"Exactly. It would be enough to turn any boy's head. Famous before he can walk and talk! Famous for something he won't even remember! Can't you see how much better off he'll be, growing up away from all that until he's ready to take it?"

Professor McGonagall opened her mouth to make further argument, changed her mind, and closed it again.

"Yes – yes, you're right, of course. But how is the boy getting here, Dumbledore?" she asked, with a sharp look at his cloak, as if afraid he'd brought the baby with him.

"Hagrid's bringing him."

"You think it," Professor McGonagall asked doubtfully, "wise to trust Hagrid with something as important as this?"

"I would trust Hagrid with my life."

"I'm not saying his heart's not in the right place, but you can't pretend he's not careless. He does tend to – what was that?"

A rumbling noise had split the quiet of the night and was growing steadily louder.

Dumbledore and McGonagall searched up and down the street for the source of the noise. There was nothing on the street, but as they both looked up in the air, a motorbike dropped out of the sky and landed in front of them.

The man on the motorbike was huge. He had long, tangled black hair and beard which obscured most of his face. He was carrying a bundle of blankets.

"Hagrid. At last. And where did you get that motorbike?" asked Dumbledore.

"Borrowed it, Professor Dumbledore, sir," answered Hagrid, climbing off the bike. "Young Sirius Black lent it to me. I've got him, sir."

"No problems, were there?" Professor Dumbledore asked him.

Hagrid replied, "No sir. House was almost destroyed but I got him out all right before the Muggles started swarmin' around. He fell asleep as we was flyin' over Bristol."

McGonagall and Dumbledore moved closer to look at the baby in the blankets. "Is that where–"

Professor Dumbledore answered the unfinished question. "Yes. He'll have that scar forever."

"Couldn't you do something about it, Dumbledore?"

"Even if I could," he replied, "I wouldn't. Scars can come in useful. I have one myself above my left knee which is a perfect map of the London Underground. Well, give him here, Hagrid, we'd better get this over with."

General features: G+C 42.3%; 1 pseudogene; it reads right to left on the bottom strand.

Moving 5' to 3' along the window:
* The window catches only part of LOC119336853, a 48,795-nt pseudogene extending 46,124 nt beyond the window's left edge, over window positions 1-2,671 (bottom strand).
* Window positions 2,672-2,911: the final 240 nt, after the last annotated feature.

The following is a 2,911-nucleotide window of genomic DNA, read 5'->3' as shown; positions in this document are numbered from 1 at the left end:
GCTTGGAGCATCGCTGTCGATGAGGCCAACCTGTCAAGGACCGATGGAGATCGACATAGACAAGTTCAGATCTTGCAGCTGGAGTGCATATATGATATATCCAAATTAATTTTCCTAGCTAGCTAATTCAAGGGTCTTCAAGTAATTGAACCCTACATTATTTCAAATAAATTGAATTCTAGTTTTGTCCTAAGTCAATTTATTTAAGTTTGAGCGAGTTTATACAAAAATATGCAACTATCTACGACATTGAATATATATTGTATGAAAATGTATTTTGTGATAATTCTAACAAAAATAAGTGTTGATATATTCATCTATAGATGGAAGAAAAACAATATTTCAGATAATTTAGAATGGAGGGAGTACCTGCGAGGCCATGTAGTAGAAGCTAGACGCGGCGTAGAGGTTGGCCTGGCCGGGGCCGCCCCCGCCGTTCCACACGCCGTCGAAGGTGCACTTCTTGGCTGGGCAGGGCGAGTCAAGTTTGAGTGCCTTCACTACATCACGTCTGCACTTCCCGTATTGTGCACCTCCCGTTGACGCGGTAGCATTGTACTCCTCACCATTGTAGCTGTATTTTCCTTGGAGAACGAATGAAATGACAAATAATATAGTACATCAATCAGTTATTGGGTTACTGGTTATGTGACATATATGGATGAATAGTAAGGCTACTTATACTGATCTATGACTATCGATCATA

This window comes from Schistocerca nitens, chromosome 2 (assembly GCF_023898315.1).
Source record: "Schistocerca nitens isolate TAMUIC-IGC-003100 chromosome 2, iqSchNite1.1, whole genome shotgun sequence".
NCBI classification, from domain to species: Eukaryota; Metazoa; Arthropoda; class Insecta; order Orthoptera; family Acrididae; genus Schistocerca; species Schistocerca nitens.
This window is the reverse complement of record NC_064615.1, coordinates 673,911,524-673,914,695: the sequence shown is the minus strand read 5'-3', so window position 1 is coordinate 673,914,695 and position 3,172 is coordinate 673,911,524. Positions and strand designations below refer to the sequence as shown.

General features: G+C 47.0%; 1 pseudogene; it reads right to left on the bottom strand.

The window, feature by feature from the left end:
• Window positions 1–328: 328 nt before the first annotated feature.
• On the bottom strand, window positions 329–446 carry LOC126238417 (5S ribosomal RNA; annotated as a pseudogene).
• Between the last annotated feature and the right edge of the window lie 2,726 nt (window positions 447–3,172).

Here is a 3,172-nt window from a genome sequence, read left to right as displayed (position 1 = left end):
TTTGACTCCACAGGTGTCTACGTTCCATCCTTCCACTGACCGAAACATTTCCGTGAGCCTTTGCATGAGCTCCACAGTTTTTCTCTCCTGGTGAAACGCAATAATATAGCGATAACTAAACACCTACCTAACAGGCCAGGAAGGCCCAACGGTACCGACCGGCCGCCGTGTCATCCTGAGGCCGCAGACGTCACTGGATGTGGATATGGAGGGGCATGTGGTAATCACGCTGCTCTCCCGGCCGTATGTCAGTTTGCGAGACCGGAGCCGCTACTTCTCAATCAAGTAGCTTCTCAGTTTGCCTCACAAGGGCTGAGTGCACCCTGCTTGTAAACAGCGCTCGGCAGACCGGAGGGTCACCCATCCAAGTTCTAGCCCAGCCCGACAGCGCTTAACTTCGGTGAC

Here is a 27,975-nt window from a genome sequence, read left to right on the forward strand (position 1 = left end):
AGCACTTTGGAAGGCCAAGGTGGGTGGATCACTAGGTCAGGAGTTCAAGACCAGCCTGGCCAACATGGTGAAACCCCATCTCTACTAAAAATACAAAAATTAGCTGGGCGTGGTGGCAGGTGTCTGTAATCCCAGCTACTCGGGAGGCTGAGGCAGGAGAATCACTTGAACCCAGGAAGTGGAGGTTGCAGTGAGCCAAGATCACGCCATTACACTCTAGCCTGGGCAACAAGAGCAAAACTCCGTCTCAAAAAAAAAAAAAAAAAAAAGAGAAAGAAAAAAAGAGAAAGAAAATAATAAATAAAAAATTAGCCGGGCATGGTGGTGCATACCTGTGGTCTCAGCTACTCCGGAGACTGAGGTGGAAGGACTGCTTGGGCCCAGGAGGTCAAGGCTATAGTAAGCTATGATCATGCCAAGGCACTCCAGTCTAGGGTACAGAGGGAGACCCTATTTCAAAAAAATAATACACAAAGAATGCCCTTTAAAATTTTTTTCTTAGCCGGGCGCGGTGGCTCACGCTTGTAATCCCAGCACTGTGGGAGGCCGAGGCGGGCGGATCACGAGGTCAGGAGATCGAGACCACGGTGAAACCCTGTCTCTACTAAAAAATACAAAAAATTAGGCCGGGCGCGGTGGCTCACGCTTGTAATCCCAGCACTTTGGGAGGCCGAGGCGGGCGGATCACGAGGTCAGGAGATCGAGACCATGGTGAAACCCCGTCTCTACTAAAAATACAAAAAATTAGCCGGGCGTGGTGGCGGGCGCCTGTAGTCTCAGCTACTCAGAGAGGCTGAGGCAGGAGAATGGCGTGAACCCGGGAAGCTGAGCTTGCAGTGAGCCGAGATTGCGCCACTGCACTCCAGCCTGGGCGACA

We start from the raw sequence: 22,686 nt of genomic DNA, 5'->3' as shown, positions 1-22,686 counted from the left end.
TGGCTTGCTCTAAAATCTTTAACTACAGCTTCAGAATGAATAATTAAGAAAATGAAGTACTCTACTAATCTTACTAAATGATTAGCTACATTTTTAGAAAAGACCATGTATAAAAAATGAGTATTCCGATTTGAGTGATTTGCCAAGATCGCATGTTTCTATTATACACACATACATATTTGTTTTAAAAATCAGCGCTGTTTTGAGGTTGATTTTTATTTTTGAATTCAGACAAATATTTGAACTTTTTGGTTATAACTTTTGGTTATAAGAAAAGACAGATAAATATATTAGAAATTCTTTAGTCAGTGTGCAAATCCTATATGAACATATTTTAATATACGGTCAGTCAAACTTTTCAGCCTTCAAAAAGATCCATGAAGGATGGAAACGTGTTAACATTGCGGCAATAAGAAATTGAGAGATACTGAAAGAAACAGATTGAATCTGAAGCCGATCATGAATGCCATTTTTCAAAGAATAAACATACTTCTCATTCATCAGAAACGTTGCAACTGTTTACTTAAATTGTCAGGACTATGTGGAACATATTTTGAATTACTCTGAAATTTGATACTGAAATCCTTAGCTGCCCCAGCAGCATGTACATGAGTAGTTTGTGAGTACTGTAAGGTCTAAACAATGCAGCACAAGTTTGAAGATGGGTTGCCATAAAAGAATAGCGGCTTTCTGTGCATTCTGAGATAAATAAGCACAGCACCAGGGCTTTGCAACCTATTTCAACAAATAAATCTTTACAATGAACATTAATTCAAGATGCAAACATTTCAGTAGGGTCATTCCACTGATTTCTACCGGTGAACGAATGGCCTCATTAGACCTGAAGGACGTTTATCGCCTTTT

Hagrid passed Harry to Professor Dumbledore, but as Dumbledore turned to the house he asked, "Could I – could I say goodbye to him, sir?" Hagrid leant over the blanket bundle and gave Harry a kiss. Then, losing his composure completely, he let out a loud howl.

Professor McGonagall instantly hushed him. "You'll wake the Muggles!"

Hagrid pulled a large handkerchief from one of his many pockets and sobbed into it. "S-s-sorry... but I c-c-can't stand it – Lily and James dead – an' poor little Harry off ter live with Muggles..."

McGonagall patted Hagrid gently on the arm and whispered, "Yes, yes, it's all very sad, but get a grip on yourself, Hagrid, or we'll be found." Dumbledore carried Harry up to the front step and laid him there. Then he drew out a letter and placed it next to Harry before rejoining Hagrid and McGonagall on the pavement.

It was a while before any of them said anything. They stared at the bundle of blankets outside number four, Hagrid's shoulders shaking.

At last, Dumbledore broke the silence. "Well, that's that. We've no business staying here. We might as well go and join the celebrations."

"Yeah," answered Hagrid, his voice heavy with grief. "I'll be takin' Sirius his bike back. G'night, Professor McGonagall, Professor Dumbledore, sir." Still crying, he climbed on the motorbike and flew off into the night.

Professor McGonagall had got her lace handkerchief out again. Dumbledore said, "I shall see you again soon, I expect, Professor McGonagall," but she could not trust herself to speak, and blew her nose instead.

Dumbledore turned and walked back to the street corner. McGonagall tucked her handkerchief away, and then turned back into the tabby cat. She slinked around the opposite corner just as the street once more glowed with light. They were gone, leaving no trace that they had ever been there – except for the baby left outside the door of number four, Privet Drive.